Originally Posted by Dirty Harry
That's debatable, The FCG is definately a no-no, The M-16 upper is AOK because there is no way an upper can be modified so the rifle can fire more than one round. I'm doing some research on the issue now. What I'm finding is you can even have an M-16 carrier in your AR! IMO I wouldn't use an M16 carrier. An unscrupulous agent at the range might decide to twist the regulations and apply "intent". But I would confidently install an M-16 upper with an AR carrier and shoot away!
I wouldn't use an M-16 carrier, FCG, or selector. Now if an M-16 upper is used with AR parts then it doesn't appear to be a problem. You're right that the upper isn't what makes it full- or semi- but rather the carrier, FCG, and selector.
Check out these two items of interest from the ATF:
"The definition of machinegun also includes a combination of parts from which a machinegun can be assembled if such parts are in the possession or under the control of a person. An example of a firearm meeting this section of the definition is a semiautomatic AR15 rifle possessed with an M16 bolt carrier, hammer, trigger, disconnector and selector. If the semiautomatic AR15 is assembled with the described M16 parts and the rifle is capable of fully automatic fire, the weapon possessed in conjunction with the M16 parts, whether assembled or not, is a machinegun as defined.17"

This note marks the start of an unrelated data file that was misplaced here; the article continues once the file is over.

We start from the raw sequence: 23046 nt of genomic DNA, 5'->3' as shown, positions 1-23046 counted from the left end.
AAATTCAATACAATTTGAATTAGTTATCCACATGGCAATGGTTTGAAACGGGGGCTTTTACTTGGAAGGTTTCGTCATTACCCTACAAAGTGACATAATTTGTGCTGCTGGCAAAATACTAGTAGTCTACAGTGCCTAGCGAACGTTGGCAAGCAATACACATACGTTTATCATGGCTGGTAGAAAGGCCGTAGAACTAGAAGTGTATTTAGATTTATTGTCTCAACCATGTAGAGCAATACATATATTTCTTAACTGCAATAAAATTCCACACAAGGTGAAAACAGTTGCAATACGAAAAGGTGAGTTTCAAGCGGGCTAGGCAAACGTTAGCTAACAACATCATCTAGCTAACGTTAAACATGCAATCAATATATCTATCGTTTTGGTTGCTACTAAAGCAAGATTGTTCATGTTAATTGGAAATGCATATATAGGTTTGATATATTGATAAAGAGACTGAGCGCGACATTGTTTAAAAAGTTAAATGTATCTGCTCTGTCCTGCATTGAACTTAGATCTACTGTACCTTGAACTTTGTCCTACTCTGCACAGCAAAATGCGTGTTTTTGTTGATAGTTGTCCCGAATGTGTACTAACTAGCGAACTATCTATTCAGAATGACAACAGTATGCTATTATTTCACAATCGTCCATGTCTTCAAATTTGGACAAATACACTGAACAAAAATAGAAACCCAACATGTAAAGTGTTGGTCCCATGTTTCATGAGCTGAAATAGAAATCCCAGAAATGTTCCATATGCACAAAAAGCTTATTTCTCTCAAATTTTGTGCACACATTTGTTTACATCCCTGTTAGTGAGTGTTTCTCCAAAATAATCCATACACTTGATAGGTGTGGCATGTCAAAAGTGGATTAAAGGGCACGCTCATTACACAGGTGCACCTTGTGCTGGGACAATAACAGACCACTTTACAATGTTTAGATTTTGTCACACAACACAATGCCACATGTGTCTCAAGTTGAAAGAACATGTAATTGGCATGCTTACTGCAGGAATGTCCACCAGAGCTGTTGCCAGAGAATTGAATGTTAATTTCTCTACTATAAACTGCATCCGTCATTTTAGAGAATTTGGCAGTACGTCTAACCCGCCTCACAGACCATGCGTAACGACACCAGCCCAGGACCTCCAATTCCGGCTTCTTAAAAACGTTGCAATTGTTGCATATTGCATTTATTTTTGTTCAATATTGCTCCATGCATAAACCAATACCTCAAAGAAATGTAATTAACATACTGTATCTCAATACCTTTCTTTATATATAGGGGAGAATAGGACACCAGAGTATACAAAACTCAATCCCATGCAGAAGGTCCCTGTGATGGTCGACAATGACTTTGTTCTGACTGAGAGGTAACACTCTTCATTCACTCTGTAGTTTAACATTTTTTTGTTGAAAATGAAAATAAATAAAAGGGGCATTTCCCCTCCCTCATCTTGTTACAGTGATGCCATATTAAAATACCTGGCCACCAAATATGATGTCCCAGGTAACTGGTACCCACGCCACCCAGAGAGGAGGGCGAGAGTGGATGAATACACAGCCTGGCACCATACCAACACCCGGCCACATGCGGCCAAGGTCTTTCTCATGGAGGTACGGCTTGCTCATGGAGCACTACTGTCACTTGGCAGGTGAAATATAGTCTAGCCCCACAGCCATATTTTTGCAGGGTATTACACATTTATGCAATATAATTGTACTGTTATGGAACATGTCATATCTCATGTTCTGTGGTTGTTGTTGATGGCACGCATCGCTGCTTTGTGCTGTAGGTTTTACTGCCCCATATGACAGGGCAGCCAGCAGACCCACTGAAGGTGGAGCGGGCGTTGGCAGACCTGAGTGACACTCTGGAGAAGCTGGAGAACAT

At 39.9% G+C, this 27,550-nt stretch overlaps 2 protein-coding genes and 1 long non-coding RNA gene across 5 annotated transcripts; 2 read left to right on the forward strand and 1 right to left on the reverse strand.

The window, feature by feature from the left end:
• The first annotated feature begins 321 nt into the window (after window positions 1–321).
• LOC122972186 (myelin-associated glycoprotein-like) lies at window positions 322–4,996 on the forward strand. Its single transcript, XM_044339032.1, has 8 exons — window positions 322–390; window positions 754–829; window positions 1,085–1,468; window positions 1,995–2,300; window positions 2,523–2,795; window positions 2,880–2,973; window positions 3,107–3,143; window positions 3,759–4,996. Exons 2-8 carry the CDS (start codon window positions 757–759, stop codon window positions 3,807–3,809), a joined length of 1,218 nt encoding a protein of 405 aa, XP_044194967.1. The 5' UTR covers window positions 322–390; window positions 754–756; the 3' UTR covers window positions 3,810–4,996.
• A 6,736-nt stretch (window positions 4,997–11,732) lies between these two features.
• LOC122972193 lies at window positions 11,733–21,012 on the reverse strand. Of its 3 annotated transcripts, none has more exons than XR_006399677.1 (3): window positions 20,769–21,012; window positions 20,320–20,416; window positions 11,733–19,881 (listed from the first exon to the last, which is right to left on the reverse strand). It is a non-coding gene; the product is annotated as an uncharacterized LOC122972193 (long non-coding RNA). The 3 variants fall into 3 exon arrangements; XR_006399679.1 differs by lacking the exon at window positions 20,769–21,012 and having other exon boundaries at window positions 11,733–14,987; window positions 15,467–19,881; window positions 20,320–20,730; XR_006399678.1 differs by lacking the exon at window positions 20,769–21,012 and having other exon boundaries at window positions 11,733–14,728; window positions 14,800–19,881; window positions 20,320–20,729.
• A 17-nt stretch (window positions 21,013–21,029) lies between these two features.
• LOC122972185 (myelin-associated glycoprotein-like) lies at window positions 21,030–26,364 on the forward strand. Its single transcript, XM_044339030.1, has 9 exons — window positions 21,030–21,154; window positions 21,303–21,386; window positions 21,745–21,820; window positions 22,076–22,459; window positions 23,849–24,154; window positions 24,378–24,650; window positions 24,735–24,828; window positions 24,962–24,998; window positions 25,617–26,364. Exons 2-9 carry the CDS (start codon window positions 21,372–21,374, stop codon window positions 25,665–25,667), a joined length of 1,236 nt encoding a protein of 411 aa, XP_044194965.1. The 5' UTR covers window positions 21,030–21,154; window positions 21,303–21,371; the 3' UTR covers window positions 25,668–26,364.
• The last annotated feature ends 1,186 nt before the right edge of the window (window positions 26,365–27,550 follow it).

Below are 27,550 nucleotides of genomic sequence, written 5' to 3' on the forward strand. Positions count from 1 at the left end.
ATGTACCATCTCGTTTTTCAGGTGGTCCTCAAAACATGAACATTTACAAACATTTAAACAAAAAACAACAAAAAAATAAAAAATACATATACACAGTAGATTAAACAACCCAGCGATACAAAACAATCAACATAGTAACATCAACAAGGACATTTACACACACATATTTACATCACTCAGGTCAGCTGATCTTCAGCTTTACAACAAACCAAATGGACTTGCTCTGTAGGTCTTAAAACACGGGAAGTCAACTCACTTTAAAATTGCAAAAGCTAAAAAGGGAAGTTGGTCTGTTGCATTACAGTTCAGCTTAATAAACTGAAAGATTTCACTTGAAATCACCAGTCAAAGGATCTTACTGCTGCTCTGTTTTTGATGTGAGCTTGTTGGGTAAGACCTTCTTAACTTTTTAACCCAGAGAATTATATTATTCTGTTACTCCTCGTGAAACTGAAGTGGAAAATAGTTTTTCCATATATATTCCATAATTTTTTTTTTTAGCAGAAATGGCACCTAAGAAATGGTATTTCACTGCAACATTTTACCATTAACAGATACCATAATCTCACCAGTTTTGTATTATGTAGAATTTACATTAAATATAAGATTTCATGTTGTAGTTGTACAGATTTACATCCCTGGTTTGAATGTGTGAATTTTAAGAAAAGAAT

"IMPORTANT INFORMATION CONCERNING AR-15 TYPE RIFLES
ATF has encountered various AR-15 type rifles such as those manufactured by Colt, E.A. Company, SGW, Sendra and others which have been assembled with fire control components designed for use in M16 machine guns. The vast majority of these rifles which have been assembled with an M16 bolt carrier, hammer, trigger, disconnector and selector will fire automatically merely by manipulation of the selector or removal of the disconnector. Many of these rifles using less than the 5 M16 parts listed above will also shoot automatically by manipulation of the selector or removal of the disconnector. Any weapon which shoots automatically, more than 1 shot, without manual reloading, by a single function of the trigger, is a machine gun as defined in 26 U.S.C. 5845(b), the National Firearms Act (NFA). In addition, the definition of machine gun also includes any combination of parts from which a machine gun may be assembled, if such parts are in possession or under the control of a person. An AR-15 type assault rifle which fires more than one shot by a single function o the trigger is a machine gun under the NFA. Any machine gun is subject to the NFA and the possession of an unregistered machine gun could the possessor to criminal prosecution. Additionally, these rifles could pose a safety hazard in that they may fire automatically without the user being aware that the weapon will fire more than 1 shot with a single pull of the trigger.
In order to avoid violations of the NFA, M16, hammers, triggers, disconnectors, selectors and bolt carriers must not be used in assembly of AR-15 type semiautomatic rifles, unless the M16 parts have been modified to AR-15 Model SP1 configuration. Any AR-15 type rifles which have been assembled with M16 internal components should have those parts removed and replaced with AR-15 Model SP1 type parts which are available commercially. The M16 components also may be modified to AR-15 Model SP1 configuration.
It is important to note that any modification of the M16 parts should be attempted by fully qualified personnel only.
Should you have any questions concerning AR-15 type rifles with M16 parts, please contact your nearest ATF office. Our telephone numbers are listed in the ?United States Government? section of your telephone directory under the ?United States Department of Justice.?"